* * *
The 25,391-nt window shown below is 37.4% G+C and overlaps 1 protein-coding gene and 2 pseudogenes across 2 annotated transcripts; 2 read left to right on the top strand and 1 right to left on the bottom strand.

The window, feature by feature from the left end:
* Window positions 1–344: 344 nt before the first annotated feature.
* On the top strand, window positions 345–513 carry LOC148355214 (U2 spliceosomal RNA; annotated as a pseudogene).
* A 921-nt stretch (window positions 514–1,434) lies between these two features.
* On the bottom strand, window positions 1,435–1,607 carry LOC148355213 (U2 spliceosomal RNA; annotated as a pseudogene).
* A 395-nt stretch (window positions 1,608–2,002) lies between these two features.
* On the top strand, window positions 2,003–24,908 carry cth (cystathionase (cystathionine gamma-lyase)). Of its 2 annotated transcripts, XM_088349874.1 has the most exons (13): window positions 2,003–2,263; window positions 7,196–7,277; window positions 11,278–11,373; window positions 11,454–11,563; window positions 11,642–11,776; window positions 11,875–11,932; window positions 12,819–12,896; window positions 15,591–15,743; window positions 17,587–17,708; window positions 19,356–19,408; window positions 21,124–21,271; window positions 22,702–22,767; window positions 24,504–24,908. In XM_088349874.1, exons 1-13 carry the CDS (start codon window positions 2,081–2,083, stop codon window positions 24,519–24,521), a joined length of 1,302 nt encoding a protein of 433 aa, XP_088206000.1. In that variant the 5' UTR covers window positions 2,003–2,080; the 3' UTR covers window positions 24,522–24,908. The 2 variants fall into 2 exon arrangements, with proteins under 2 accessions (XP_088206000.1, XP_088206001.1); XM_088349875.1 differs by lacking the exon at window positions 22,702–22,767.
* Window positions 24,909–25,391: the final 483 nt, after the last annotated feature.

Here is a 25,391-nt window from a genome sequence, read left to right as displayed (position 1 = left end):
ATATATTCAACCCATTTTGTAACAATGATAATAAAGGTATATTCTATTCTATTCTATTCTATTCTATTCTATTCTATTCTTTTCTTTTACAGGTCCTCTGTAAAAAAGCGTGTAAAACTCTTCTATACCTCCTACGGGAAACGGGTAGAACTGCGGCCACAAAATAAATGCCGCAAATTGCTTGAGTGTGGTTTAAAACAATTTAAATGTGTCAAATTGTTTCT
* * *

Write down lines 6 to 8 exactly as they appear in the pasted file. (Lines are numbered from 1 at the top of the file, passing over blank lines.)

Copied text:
* On the bottom strand, window positions 1,435–1,607 carry LOC148355213 (U2 spliceosomal RNA; annotated as a pseudogene).
* A 395-nt stretch (window positions 1,608–2,002) lies between these two features.
* On the top strand, window positions 2,003–24,908 carry cth (cystathionase (cystathionine gamma-lyase)). Of its 2 annotated transcripts, XM_088349874.1 has the most exons (13): window positions 2,003–2,263; window positions 7,196–7,277; window positions 11,278–11,373; window positions 11,454–11,563; window positions 11,642–11,776; window positions 11,875–11,932; window positions 12,819–12,896; window positions 15,591–15,743; window positions 17,587–17,708; window positions 19,356–19,408; window positions 21,124–21,271; window positions 22,702–22,767; window positions 24,504–24,908. In XM_088349874.1, exons 1-13 carry the CDS (start codon window positions 2,081–2,083, stop codon window positions 24,519–24,521), a joined length of 1,302 nt encoding a protein of 433 aa, XP_088206000.1. In that variant the 5' UTR covers window positions 2,003–2,080; the 3' UTR covers window positions 24,522–24,908. The 2 variants fall into 2 exon arrangements, with proteins under 2 accessions (XP_088206000.1, XP_088206001.1); XM_088349875.1 differs by lacking the exon at window positions 22,702–22,767.